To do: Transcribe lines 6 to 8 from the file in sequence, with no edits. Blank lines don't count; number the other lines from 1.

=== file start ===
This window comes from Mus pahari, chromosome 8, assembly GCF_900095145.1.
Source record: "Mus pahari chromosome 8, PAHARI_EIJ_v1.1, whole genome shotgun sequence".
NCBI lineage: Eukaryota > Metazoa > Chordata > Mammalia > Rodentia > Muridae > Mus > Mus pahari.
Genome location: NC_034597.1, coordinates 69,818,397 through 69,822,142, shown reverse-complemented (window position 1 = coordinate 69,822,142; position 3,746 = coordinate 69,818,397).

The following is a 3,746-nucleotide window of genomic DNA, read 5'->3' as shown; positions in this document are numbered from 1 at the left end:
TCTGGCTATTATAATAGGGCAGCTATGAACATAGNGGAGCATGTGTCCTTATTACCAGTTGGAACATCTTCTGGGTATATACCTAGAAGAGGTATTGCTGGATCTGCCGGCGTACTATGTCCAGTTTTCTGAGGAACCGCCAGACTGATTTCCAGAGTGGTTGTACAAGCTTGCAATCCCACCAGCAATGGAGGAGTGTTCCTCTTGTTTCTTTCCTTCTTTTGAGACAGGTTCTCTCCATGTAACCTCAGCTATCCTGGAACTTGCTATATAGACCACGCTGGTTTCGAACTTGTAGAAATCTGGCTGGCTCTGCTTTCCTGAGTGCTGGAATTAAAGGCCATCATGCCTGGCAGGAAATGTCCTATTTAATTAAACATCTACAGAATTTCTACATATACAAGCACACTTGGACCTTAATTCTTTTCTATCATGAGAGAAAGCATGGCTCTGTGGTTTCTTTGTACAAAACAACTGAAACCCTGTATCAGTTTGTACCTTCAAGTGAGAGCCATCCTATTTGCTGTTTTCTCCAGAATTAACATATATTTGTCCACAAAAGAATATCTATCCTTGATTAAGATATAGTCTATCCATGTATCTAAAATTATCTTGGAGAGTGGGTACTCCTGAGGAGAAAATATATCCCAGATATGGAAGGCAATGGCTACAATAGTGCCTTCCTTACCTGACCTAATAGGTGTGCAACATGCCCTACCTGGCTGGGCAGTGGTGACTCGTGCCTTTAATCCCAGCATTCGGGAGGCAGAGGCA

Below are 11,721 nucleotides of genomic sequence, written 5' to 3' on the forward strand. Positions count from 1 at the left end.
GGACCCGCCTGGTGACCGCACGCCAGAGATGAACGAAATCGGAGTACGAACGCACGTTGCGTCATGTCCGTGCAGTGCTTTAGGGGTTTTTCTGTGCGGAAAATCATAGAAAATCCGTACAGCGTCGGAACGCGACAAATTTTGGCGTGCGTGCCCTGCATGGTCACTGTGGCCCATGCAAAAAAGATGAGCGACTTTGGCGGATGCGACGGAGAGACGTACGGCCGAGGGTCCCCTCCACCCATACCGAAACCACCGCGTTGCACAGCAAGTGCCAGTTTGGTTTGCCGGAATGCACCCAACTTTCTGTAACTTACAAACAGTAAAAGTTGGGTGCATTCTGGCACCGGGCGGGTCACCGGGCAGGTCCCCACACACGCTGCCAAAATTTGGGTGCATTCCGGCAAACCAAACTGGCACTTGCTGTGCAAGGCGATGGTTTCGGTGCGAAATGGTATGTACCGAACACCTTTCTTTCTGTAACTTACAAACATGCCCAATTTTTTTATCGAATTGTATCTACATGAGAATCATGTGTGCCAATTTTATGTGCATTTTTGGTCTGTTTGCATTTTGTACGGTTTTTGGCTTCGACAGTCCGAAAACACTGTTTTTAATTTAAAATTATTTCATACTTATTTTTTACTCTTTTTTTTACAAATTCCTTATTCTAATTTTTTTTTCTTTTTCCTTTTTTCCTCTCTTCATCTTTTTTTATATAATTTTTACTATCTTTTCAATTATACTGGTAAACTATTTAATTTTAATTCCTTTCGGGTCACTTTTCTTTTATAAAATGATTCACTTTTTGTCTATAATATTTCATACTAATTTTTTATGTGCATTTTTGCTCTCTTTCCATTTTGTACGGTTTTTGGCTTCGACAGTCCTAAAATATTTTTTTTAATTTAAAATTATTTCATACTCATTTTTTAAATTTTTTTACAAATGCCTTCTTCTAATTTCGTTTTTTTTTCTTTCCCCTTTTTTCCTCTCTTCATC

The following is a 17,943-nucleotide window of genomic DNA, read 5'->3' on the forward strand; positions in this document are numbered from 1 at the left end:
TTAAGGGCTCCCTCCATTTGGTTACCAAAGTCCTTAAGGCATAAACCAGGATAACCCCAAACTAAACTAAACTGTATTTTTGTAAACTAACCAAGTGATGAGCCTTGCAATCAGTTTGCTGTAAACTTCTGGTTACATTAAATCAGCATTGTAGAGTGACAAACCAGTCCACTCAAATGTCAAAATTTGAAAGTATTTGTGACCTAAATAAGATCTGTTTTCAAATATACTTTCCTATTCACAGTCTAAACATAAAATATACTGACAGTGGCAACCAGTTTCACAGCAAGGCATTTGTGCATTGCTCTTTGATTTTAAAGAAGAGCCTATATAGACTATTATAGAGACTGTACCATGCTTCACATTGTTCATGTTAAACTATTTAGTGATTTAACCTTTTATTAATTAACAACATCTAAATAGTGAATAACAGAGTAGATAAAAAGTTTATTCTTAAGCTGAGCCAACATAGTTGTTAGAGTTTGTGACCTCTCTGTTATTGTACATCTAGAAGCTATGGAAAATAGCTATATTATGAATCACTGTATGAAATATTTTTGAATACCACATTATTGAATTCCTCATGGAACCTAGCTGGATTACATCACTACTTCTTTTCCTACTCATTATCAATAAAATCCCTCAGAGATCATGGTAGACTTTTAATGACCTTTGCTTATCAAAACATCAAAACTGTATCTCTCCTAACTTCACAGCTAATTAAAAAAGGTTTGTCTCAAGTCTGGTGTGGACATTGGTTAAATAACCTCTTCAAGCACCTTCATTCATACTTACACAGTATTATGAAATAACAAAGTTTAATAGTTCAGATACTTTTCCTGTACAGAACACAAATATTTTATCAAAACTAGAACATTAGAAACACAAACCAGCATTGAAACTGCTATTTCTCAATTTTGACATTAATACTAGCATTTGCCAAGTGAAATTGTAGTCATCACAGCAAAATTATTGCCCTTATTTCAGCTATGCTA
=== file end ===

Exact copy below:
TCTGGCTATTATAATAGGGCAGCTATGAACATAGNGGAGCATGTGTCCTTATTACCAGTTGGAACATCTTCTGGGTATATACCTAGAAGAGGTATTGCTGGATCTGCCGGCGTACTATGTCCAGTTTTCTGAGGAACCGCCAGACTGATTTCCAGAGTGGTTGTACAAGCTTGCAATCCCACCAGCAATGGAGGAGTGTTCCTCTTGTTTCTTTCCTTCTTTTGAGACAGGTTCTCTCCATGTAACCTCAGCTATCCTGGAACTTGCTATATAGACCACGCTGGTTTCGAACTTGTAGAAATCTGGCTGGCTCTGCTTTCCTGAGTGCTGGAATTAAAGGCCATCATGCCTGGCAGGAAATGTCCTATTTAATTAAACATCTACAGAATTTCTACATATACAAGCACACTTGGACCTTAATTCTTTTCTATCATGAGAGAAAGCATGGCTCTGTGGTTTCTTTGTACAAAACAACTGAAACCCTGTATCAGTTTGTACCTTCAAGTGAGAGCCATCCTATTTGCTGTTTTCTCCAGAATTAACATATATTTGTCCACAAAAGAATATCTATCCTTGATTAAGATATAGTCTATCCATGTATCTAAAATTATCTTGGAGAGTGGGTACTCCTGAGGAGAAAATATATCCCAGATATGGAAGGCAATGGCTACAATAGTGCCTTCCTTACCTGACCTAATAGGTGTGCAACATGCCCTACCTGGCTGGGCAGTGGTGACTCGTGCCTTTAATCCCAGCATTCGGGAGGCAGAGGCA

Below are 11,721 nucleotides of genomic sequence, written 5' to 3' on the forward strand. Positions count from 1 at the left end.
GGACCCGCCTGGTGACCGCACGCCAGAGATGAACGAAATCGGAGTACGAACGCACGTTGCGTCATGTCCGTGCAGTGCTTTAGGGGTTTTTCTGTGCGGAAAATCATAGAAAATCCGTACAGCGTCGGAACGCGACAAATTTTGGCGTGCGTGCCCTGCATGGTCACTGTGGCCCATGCAAAAAAGATGAGCGACTTTGGCGGATGCGACGGAGAGACGTACGGCCGAGGGTCCCCTCCACCCATACCGAAACCACCGCGTTGCACAGCAAGTGCCAGTTTGGTTTGCCGGAATGCACCCAACTTTCTGTAACTTACAAACAGTAAAAGTTGGGTGCATTCTGGCACCGGGCGGGTCACCGGGCAGGTCCCCACACACGCTGCCAAAATTTGGGTGCATTCCGGCAAACCAAACTGGCACTTGCTGTGCAAGGCGATGGTTTCGGTGCGAAATGGTATGTACCGAACACCTTTCTTTCTGTAACTTACAAACATGCCCAATTTTTTTATCGAATTGTATCTACATGAGAATCATGTGTGCCAATTTTATGTGCATTTTTGGTCTGTTTGCATTTTGTACGGTTTTTGGCTTCGACAGTCCGAAAACACTGTTTTTAATTTAAAATTATTTCATACTTATTTTTTACTCTTTTTTTTACAAATTCCTTATTCTAATTTTTTTTTCTTTTTCCTTTTTTCCTCTCTTCATCTTTTTTTATATAATTTTTACTATCTTTTCAATTATACTGGTAAACTATTTAATTTTAATTCCTTTCGGGTCACTTTTCTTTTATAAAATGATTCACTTTTTGTCTATAATATTTCATACTAATTTTTTATGTGCATTTTTGCTCTCTTTCCATTTTGTACGGTTTTTGGCTTCGACAGTCCTAAAATATTTTTTTTAATTTAAAATTATTTCATACTCATTTTTTAAATTTTTTTACAAATGCCTTCTTCTAATTTCGTTTTTTTTTCTTTCCCCTTTTTTCCTCTCTTCATC